This blog post is part of a series on databases. Read Part 1 here.
When it comes to databases, there are generally two schools of thought. There are those people who love them, and there are those people who just hate them. While I wholeheartedly admit that I belong to the former camp of believers, I can understand why someone would subscribe to the latter group. Databases are hard! They’re beautiful and super fun once you understand how to manipulate them, but until you get to that point, they’re pretty much just hard.
I think that a large part of what makes databases hard to understand is the sheer amount of things you can do with the data it contains. Between database migrations, which we unpacked last week, and writing SQL queries that actually do what you want them to do, it’s really easy to just throw your hands up in the air and give up completely. But, you shouldn’t! And I hope that, after reading this post, you won’t! Because databases are beautiful (that should be on a t-shirt somewhere), and you just have to get to know them a little bit.
So, what should we get to know about them? Well, the scariest part, of course: join tables. Join tables are used to combine two sets of data from two different tables. Depending on what you query the database for, different values can be returned. No matter the size of your application, you’re probably going to have at least a few tables, and usually many more. Most of the time, the data in a single table by itself isn’t super useful; when it’s combined with another database’s information, however, then things really get cooking. Join tables are how we get specific information from two different datasets (or two different database tables). There are seven different types of join tables, but there are three in particular that I’ve encountered time and again. Let’s explore the differences between inner joins, left outer joins, and right outer joins.
Know Thy Data
Before we get too deep into join syntax, let’s take a look at our data! We’ll stick with the schema from our eCommerce bookstore application. Since we don’t have any real users yet, we can just populate our database with some fake, super fun seed data.
Disclaimer: I may or may not have gotten carried away when making the seed data. Anyways, here’s what our databases look like:
We’ll be working with the same two tables: a
Users table, and an
Orders table. Each
User instance has a
first_name and a
last_name (and realistically speaking, probably a bunch of other attributes…but let’s keep it simple for now).
User, which means it has a
user_id column to store the foreign key from the
Users table. Each
Order also has a unique, randomly-generated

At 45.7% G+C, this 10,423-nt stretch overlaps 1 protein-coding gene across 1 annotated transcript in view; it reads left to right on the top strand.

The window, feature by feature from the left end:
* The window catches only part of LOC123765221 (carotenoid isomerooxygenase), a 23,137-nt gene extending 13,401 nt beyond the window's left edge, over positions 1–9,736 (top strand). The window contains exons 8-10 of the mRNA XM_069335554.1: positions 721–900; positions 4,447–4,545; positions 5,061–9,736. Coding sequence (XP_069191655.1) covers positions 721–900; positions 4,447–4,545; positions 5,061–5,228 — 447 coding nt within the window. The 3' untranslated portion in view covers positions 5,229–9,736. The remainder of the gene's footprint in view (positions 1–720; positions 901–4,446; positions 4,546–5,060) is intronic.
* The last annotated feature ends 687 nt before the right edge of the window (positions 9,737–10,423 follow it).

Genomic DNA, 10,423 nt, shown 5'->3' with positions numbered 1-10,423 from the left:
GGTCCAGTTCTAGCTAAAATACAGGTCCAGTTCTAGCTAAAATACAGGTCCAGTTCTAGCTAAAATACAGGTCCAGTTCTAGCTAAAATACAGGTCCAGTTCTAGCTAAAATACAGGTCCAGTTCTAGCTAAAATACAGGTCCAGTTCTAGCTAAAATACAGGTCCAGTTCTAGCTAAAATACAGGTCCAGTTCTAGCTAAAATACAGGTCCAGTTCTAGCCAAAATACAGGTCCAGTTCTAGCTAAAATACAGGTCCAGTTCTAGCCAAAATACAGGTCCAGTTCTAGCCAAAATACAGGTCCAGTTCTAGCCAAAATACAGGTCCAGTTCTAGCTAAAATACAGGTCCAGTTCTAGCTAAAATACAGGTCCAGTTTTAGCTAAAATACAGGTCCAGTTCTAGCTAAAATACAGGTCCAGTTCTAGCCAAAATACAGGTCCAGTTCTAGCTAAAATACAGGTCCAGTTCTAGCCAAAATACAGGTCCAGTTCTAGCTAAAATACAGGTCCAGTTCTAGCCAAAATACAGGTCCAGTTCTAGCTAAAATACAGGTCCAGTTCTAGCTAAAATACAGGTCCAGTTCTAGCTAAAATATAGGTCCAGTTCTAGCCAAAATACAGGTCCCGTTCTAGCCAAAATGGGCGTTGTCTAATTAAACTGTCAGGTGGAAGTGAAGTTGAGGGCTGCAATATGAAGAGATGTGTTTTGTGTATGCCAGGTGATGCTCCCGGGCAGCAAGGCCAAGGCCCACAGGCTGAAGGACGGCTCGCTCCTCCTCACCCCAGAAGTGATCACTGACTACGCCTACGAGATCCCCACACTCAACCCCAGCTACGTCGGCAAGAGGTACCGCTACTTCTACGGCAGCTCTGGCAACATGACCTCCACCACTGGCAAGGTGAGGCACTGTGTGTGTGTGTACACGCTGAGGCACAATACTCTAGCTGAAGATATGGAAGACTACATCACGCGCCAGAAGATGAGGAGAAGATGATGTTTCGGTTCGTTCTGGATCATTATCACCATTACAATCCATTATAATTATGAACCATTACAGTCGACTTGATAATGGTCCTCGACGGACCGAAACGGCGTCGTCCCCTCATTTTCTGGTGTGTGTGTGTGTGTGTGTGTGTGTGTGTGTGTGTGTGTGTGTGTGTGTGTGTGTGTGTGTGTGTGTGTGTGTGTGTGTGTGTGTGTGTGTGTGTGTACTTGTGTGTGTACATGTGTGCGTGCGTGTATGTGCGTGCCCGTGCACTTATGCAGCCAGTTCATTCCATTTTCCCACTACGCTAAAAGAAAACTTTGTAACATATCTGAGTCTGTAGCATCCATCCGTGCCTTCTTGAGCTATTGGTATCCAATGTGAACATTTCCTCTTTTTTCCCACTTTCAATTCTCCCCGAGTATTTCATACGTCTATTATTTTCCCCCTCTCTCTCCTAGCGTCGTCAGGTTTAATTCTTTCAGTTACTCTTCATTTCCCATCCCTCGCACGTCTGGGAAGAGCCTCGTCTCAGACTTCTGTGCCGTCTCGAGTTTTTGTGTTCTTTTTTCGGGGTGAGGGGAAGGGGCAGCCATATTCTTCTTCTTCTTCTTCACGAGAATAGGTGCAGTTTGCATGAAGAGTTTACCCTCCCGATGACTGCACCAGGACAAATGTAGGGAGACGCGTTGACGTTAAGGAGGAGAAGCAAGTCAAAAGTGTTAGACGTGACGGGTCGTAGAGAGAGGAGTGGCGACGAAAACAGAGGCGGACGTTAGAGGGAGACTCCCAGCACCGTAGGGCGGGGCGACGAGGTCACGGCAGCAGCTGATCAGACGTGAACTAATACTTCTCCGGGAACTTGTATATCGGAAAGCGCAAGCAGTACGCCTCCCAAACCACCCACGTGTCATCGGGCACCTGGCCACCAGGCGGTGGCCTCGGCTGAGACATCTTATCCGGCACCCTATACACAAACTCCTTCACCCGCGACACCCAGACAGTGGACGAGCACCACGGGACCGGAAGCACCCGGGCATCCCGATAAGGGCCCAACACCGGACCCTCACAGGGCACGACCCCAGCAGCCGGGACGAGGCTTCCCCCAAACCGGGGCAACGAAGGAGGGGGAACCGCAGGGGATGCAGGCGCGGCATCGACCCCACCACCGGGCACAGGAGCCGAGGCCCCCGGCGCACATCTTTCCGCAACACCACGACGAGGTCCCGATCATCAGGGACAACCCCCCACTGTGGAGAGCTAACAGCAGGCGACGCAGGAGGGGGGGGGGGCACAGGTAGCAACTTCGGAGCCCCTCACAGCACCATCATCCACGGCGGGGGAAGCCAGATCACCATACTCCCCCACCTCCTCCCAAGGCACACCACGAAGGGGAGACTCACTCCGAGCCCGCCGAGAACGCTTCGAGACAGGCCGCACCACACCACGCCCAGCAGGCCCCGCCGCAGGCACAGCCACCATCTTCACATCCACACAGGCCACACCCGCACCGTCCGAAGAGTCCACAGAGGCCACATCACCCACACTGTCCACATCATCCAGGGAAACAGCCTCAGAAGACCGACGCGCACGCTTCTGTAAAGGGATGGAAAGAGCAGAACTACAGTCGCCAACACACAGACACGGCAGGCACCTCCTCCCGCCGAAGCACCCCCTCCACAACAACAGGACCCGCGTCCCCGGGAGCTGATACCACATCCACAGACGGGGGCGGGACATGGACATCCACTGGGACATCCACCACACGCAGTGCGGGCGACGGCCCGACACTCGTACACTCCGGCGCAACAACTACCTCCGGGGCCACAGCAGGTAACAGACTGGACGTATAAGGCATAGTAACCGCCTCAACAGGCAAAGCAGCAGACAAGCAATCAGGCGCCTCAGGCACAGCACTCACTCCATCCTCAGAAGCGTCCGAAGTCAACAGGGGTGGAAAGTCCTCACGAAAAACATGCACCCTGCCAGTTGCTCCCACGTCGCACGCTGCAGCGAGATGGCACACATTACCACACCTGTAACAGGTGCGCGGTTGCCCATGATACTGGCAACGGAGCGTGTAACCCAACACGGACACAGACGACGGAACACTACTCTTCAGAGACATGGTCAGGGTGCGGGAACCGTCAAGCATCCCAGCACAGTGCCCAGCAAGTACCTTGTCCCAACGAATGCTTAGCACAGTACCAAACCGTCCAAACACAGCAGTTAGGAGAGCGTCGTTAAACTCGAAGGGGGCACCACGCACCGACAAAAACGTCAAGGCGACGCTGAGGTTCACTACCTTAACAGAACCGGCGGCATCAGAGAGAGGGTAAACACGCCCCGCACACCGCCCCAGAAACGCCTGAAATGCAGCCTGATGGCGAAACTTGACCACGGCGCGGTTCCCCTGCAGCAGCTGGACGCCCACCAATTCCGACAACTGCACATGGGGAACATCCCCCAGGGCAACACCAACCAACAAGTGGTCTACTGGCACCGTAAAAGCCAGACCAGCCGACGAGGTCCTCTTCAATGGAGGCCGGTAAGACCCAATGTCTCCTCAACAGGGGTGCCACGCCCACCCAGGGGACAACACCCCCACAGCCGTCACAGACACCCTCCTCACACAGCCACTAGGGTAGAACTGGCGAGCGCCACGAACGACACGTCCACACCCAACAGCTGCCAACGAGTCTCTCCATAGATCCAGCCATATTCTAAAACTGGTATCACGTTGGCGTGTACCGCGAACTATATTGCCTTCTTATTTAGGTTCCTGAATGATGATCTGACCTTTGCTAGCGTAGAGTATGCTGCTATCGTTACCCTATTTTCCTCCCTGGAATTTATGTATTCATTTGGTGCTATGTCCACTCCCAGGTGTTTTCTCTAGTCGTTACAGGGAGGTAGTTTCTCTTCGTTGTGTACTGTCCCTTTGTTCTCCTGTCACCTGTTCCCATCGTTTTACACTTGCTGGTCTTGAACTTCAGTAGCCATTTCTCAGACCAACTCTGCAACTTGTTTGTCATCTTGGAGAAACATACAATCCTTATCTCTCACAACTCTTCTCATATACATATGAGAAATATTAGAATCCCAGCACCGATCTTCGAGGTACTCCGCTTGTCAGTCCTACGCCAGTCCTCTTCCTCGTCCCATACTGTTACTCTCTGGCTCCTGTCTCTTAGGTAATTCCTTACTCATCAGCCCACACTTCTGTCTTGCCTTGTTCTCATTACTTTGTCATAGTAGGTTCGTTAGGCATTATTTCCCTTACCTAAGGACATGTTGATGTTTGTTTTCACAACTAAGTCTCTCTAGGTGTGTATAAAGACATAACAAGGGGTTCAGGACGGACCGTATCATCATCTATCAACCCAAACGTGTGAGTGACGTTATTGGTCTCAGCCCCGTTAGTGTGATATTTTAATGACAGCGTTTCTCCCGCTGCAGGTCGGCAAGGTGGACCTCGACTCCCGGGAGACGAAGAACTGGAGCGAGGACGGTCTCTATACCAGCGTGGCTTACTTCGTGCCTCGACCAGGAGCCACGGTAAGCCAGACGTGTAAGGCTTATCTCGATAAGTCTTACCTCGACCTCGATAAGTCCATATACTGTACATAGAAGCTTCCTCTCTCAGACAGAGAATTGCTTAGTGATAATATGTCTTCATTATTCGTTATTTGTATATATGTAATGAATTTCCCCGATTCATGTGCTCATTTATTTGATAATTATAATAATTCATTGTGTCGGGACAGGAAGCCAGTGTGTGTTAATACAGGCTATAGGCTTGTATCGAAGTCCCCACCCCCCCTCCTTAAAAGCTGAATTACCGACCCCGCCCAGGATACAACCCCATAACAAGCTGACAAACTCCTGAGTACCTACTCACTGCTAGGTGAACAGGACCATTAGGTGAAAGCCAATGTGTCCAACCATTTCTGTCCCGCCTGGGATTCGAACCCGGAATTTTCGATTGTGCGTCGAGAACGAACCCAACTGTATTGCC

number (think order confirmation number), and an order
total, which is stored as a Ruby BigDecimal object.
The most common and easiest join table syntax to understand is the inner join. Inner joins are our tool of choice if we’re looking for a specific set of data that only matches the parameters we identify in our query.
For example, say we’re looking for a subset of data that shows only
orders. We’re not interested in any
Users that haven’t placed an order; we only want the data of a
User that actually has placed an order. This is a set of data that might be useful for something like an admin panel that we might want to build out in our next feature, so let’s return just some basic information right now, like the
last_name and their
So, what would that look like in a SQL query? Well, we know that we want to select only the
last_name and the
id of the
User instance. But, we don’t want ALL
Users by their
ids; we actually want only the
Users that are associated with an
user_id on an
Order. So, that’s what we’ll select:
Cool, we’re halfway there. Now for the join. Let’s think for a second…we want to join the data in our
Users table with the data in our
Orders table. And, we want to match the rows by
ids. What does that mean, exactly? Well, it means that we only want to return an
User row where that
id exists in a row of the
Order database, where it’ll be under the
user_id foreign key column. We’ll also order our data by the
id for now, but we’ll change that as we play around a bit more. So let’s add all that to our query:
1 2 3 4 5
And if we run this query, what’ll happen? We’ll get this fabulousness:
Nice! So, we get five records returned to us, and it returns exactly what we asked for: the
last_name and the
user_id. But there are some